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Melanoma-or Mimic?


The incidence of malignant melanoma has been rising at an alarming rate. There is still no cure for metastatic melanoma; thus, early diagnosis followed by prompt excision is essential for a good prognosis.


The incidence of malignant melanoma has been rising at an alarming rate.1,2 There is still no cure for metastatic melanoma; thus, early diagnosis followed by prompt excision is essential for a good prognosis.

For early detection of skin cancers, every patient should undergo a careful total-body skin examination at least once a year. Thorough examination of the entire body, including the scalp, toes, and plantar surface of the feet, in a well-lit environment is crucial. Examine patients who are at higher risk for melanoma more frequently (every 3 to 6 months). Such patients include those with blond hair, fair skin, blue eyes, a history of numerous sunburns, atypical nevi, and a personal or family history of melanoma. To help prevent melanoma, advise all patients to avoid or limit sun exposure and to use sunscreen frequently.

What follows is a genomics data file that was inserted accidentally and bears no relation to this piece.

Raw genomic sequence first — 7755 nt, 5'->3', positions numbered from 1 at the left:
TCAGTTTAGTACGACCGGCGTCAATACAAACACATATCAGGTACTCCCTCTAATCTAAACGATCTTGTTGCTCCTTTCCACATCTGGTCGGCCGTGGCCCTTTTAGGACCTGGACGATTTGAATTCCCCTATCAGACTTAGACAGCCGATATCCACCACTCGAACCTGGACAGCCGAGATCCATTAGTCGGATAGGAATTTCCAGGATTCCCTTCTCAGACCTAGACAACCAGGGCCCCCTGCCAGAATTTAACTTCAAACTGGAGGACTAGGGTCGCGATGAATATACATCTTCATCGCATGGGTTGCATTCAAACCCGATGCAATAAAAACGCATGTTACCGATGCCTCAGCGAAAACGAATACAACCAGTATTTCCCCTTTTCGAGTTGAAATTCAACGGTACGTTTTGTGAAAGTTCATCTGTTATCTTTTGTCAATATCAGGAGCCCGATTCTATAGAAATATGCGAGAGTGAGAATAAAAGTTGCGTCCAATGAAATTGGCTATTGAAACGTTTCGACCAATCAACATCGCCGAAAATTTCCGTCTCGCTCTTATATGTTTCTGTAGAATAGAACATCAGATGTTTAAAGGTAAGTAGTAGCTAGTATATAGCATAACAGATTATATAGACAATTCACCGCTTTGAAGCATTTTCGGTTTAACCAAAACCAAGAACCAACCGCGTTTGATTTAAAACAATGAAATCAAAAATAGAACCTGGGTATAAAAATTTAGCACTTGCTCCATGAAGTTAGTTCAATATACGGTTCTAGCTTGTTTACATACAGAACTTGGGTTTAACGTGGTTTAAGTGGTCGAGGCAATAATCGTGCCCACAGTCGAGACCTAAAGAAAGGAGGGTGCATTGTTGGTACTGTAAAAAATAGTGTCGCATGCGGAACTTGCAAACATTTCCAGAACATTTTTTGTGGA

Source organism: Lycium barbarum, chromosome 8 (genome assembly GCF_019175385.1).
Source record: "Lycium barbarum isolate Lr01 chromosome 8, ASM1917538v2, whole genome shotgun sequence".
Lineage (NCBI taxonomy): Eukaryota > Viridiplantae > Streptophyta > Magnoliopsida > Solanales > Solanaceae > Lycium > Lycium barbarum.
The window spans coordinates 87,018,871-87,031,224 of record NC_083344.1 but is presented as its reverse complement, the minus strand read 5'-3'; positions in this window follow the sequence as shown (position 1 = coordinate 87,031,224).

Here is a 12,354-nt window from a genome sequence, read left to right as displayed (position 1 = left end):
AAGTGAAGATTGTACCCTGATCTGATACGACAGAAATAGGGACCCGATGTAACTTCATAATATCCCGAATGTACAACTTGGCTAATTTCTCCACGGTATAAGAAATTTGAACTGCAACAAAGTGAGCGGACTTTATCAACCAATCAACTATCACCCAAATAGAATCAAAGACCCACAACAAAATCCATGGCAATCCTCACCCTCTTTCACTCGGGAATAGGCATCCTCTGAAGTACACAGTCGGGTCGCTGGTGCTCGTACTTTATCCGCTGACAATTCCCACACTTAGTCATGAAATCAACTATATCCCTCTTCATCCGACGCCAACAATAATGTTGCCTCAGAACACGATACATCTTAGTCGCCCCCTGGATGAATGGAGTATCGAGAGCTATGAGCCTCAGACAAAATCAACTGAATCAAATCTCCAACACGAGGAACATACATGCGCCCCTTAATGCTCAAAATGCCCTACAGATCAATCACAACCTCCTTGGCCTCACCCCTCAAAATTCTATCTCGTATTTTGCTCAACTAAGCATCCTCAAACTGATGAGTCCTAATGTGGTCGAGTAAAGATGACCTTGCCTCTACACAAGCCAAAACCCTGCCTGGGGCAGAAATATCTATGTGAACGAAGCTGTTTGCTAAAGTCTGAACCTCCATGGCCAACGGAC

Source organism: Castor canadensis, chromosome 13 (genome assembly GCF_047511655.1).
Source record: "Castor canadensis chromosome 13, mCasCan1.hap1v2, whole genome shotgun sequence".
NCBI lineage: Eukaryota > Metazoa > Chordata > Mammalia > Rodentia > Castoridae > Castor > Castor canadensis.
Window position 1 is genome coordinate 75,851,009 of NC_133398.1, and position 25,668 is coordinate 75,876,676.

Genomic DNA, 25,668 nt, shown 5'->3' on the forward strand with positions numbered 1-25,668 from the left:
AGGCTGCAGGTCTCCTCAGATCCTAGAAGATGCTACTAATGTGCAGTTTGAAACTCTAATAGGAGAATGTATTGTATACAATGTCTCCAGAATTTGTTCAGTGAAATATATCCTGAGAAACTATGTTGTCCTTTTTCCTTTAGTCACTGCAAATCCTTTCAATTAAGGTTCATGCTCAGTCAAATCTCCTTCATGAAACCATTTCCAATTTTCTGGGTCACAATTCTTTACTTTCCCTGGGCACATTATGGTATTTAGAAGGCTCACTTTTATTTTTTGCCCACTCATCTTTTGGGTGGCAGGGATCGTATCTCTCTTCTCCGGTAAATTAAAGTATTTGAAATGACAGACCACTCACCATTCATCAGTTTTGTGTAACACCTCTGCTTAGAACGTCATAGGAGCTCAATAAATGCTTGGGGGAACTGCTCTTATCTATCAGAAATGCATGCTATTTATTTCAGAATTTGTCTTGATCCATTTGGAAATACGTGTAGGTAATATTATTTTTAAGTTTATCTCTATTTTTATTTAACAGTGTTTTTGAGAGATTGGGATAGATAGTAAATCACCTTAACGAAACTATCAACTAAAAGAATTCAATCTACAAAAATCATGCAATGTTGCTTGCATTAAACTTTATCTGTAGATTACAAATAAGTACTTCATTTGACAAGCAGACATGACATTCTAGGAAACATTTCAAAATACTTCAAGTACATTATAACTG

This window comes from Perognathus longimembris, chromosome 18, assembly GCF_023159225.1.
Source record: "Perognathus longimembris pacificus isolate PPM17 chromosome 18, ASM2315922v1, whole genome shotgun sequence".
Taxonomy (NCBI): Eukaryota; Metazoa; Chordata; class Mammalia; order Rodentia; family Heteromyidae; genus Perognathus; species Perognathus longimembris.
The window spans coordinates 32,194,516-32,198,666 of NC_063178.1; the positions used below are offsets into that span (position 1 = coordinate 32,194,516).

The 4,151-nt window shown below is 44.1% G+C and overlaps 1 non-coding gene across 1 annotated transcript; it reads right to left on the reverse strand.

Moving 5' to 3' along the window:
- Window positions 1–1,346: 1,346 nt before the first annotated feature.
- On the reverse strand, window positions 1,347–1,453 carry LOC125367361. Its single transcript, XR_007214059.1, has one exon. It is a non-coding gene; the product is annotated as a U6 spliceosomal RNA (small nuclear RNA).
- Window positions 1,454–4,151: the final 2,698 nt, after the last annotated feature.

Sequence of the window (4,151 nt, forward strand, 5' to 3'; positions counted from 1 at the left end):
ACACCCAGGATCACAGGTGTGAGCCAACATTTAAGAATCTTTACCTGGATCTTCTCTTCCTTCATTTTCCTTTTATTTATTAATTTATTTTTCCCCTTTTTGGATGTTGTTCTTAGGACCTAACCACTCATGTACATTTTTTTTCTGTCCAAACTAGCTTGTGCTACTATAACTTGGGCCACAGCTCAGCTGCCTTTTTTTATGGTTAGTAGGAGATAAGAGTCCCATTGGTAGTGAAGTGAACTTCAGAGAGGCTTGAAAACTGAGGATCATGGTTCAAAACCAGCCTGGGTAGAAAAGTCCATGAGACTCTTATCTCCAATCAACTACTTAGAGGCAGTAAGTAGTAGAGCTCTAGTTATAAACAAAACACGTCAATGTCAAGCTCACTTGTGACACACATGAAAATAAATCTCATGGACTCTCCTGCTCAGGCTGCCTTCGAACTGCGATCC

The ABCD rule (asymmetry, border irregularity, color variegation, and diameter greater than 6 mm) can help distinguish melanomas and worrisome atypical nevi from benign pigmented lesions.3 To improve diagnostic accuracy, dermoscopy (also known as dermatoscopy or epiluminescence microscopy) may be used to examine suspicious lesions.4 Like an otoscope or ophthalmoscope, a dermoscope has an internal light source and a magnification of at least 310, which allows the user to see detailed structures in the skin that are not visible to the naked eye. Biopsy is required for suspicious lesions.

In this Photo Essay, I present 5 cases of pigmented lesions--one of which is malignant.

REFERENCES:1. Koh HK. Cutaneous melanoma. N Engl J Med. 1991;325:171-182.
2. Ernstoff MS. Melanoma. Screening and education. Clin Plast Surg. 2000;27: 317-322, vii.
3. Friedman RJ, Rigel DS, Kopf AW. Early detection of malignant melanoma: the role of physician examination and self-examination of the skin. CA Cancer J Clin. 1985;35:130-151.
4. Asierto PA, Palmieri G, Celentano E, et al. Sensitivity and specificity of epiluminescence microscopy: evaluation on a sample of 2731 excised cutaneous pigmented lesions. The Melanoma Cooperative Study. Br J Dermatol. 2000;142: 893-898.